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Salesforce.com CEO Gets His Spotlight, And Maybe First-Degree Burn

An extensive interview granted by Marc Benioff in the run-up to Salesforce.com's planned IPO might have violated SEC laws.
SAN FRANCISCO (AP) -- Online software pioneer Salesforce.com Inc. has indefinitely delayed its much-anticipated initial public offering of stock because the company's publicity-loving CEO allowed a reporter to shadow him for a recent profile.

By giving The New York Times access before the company priced its IPO, Salesforce.com CEO Marc Benioff may have violated securities laws that muzzle management and other insiders before a company's stock is first sold to investors, according to documents filed Friday.

The so-called "quiet period" is designed to prevent a company from distributing any information that differs from the statements contained in an IPO prospectus.

The flamboyant Benioff tested the SEC's rules by cooperating with a May 9 article that touted Salesforce.com as the hottest IPO this side of Google Inc., the renowned Internet search engine maker.

Ironically, the article contained observations from Benioff's colleagues wondering how the "gregarious chatterbox" would be able to weather the quiet period leading up to an IPO.

Benioff, 39, isn't quoted extensively in the article, written by technology reporter Gary Rivlin.

But the article pointed out that Benioff and Rivlin spent "hours of one-on-one time, much to the chagrin of the high-priced lawyers the company has hired to help (Benioff) negotiate the tricky byways of going public."

Benioff, 39, also posed for a picture that accompanied the story that ran on the front page of the Times' Sunday business section. Other media subsequently reprinted the article.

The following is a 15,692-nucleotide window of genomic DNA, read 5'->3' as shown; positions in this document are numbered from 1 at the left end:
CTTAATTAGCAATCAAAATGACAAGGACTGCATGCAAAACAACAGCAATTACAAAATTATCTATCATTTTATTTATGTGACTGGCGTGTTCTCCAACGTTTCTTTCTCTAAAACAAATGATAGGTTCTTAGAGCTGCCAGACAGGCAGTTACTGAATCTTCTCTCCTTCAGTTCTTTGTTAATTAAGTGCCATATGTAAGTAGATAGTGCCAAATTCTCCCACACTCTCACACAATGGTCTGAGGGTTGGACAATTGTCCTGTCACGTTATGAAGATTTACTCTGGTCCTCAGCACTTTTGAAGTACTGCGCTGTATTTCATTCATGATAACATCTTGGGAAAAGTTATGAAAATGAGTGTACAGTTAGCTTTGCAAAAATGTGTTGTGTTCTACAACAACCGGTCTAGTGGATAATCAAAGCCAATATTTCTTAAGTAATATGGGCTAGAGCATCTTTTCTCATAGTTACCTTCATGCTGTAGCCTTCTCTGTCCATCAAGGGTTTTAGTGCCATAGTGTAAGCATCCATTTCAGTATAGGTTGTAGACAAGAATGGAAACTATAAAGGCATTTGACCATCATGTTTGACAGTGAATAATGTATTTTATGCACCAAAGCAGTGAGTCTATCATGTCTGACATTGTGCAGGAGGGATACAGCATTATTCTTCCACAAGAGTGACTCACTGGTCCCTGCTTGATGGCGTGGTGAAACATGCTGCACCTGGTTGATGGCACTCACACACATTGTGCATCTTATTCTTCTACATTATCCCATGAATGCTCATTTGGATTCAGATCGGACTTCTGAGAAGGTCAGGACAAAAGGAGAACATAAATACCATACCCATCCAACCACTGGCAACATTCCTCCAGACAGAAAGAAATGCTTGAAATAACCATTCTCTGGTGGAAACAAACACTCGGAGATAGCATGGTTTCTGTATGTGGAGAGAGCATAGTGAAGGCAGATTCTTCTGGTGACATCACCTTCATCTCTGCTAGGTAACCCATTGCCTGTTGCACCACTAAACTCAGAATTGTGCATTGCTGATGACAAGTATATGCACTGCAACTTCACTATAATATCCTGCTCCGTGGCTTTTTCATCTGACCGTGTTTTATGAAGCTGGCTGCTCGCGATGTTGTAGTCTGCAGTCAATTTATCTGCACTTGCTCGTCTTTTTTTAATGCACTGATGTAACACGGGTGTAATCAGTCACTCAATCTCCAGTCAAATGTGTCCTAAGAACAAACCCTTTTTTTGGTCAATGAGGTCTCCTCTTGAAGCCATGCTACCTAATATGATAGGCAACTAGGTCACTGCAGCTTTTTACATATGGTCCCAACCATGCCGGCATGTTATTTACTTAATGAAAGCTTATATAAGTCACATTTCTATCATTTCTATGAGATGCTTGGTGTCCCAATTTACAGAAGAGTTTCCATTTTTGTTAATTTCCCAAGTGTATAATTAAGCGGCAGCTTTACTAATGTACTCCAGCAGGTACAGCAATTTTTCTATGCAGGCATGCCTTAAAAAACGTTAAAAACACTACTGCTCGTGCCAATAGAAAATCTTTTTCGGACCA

San Francisco-based Salesforce.com halted its IPO on May 13 to create a "cooling off" period "so that the effect of (the Times) article and other reports ... would be dissipated," the company said.

If securities regulators decide Salesforce.com broke any laws by cooperating with the Times article, the company could be required to buy back any of the shares sold in the IPO. The statute covers the period for up to a year after the date of violation. Salesforce plans to "contest vigorously" any allegations of misconduct, according to the filing.

Through a spokeswoman, Benioff declined to comment Friday, citing the quiet period.

The documents also disclosed that Benioff pocketed $16 million by selling 2 million shares of Salesforce.com stock to an unidentified institutional investor just before the company filed its IPO prospectus in December. Benioff's sale price of $8 per share matches the price that Salesforce.com is seeking for the 10 million shares to be sold in its IPO. The company hasn't established a timetable for completing the IPO.

Benioff remains Salesforce.com's largest stockholder with 28.2 million shares--a $225 million stake if the company hits its targeted IPO price.

Salesforce.com has created a mostly positive buzz by allowing customers to subscribe to software applications available over the Internet. Most software companies charge a one-time license fee for software that's installed on individual computers. Salesforce.com has 147,000 subscribers, helping the company earn $3.5 million on revenue of $96 million last year.

Although the company's formula appears successful, Salesforce.com and Benioff clearly made a major mistake by cooperating with the article, said David Menlow, president of IPOfinancial.com.

"This is a case of unbridled excitement on Marc's part," said Menlow, who also was quoted in the Times article. "How can you let a CEO be interviewed during a quiet period?"

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